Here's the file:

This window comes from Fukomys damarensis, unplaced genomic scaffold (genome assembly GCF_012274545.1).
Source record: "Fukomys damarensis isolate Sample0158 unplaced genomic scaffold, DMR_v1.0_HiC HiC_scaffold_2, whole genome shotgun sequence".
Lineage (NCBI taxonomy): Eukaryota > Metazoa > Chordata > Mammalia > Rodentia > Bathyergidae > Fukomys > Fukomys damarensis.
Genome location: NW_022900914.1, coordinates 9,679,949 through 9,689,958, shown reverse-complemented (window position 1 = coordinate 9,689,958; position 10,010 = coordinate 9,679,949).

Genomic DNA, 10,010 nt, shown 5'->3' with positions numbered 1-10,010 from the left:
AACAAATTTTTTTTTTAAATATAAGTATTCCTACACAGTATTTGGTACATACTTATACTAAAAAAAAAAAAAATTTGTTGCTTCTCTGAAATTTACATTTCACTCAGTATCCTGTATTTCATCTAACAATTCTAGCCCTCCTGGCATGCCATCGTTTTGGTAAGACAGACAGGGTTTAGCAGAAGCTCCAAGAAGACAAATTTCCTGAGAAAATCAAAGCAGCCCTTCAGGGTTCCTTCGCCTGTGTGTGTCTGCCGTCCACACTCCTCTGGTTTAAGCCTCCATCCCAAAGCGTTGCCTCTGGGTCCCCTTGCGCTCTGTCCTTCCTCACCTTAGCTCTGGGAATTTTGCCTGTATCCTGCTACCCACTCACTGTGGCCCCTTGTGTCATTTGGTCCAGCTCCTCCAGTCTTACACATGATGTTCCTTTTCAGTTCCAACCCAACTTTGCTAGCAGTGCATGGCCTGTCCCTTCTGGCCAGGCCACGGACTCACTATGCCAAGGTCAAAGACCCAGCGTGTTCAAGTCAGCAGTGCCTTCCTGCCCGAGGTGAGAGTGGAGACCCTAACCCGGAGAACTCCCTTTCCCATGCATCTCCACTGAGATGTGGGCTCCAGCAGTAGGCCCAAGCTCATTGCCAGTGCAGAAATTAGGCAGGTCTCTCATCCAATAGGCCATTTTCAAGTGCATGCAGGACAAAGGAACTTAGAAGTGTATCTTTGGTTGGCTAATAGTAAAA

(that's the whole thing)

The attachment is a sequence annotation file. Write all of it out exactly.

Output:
This window comes from Fukomys damarensis, unplaced genomic scaffold (genome assembly GCF_012274545.1).
Source record: "Fukomys damarensis isolate Sample0158 unplaced genomic scaffold, DMR_v1.0_HiC HiC_scaffold_2, whole genome shotgun sequence".
Lineage (NCBI taxonomy): Eukaryota > Metazoa > Chordata > Mammalia > Rodentia > Bathyergidae > Fukomys > Fukomys damarensis.
Genome location: NW_022900914.1, coordinates 9,679,949 through 9,689,958, shown reverse-complemented (window position 1 = coordinate 9,689,958; position 10,010 = coordinate 9,679,949).

Genomic DNA, 10,010 nt, shown 5'->3' with positions numbered 1-10,010 from the left:
AACAAATTTTTTTTTTAAATATAAGTATTCCTACACAGTATTTGGTACATACTTATACTAAAAAAAAAAAAAATTTGTTGCTTCTCTGAAATTTACATTTCACTCAGTATCCTGTATTTCATCTAACAATTCTAGCCCTCCTGGCATGCCATCGTTTTGGTAAGACAGACAGGGTTTAGCAGAAGCTCCAAGAAGACAAATTTCCTGAGAAAATCAAAGCAGCCCTTCAGGGTTCCTTCGCCTGTGTGTGTCTGCCGTCCACACTCCTCTGGTTTAAGCCTCCATCCCAAAGCGTTGCCTCTGGGTCCCCTTGCGCTCTGTCCTTCCTCACCTTAGCTCTGGGAATTTTGCCTGTATCCTGCTACCCACTCACTGTGGCCCCTTGTGTCATTTGGTCCAGCTCCTCCAGTCTTACACATGATGTTCCTTTTCAGTTCCAACCCAACTTTGCTAGCAGTGCATGGCCTGTCCCTTCTGGCCAGGCCACGGACTCACTATGCCAAGGTCAAAGACCCAGCGTGTTCAAGTCAGCAGTGCCTTCCTGCCCGAGGTGAGAGTGGAGACCCTAACCCGGAGAACTCCCTTTCCCATGCATCTCCACTGAGATGTGGGCTCCAGCAGTAGGCCCAAGCTCATTGCCAGTGCAGAAATTAGGCAGGTCTCTCATCCAATAGGCCATTTTCAAGTGCATGCAGGACAAAGGAACTTAGAAGTGTATCTTTGGTTGGCTAATAGTAAAA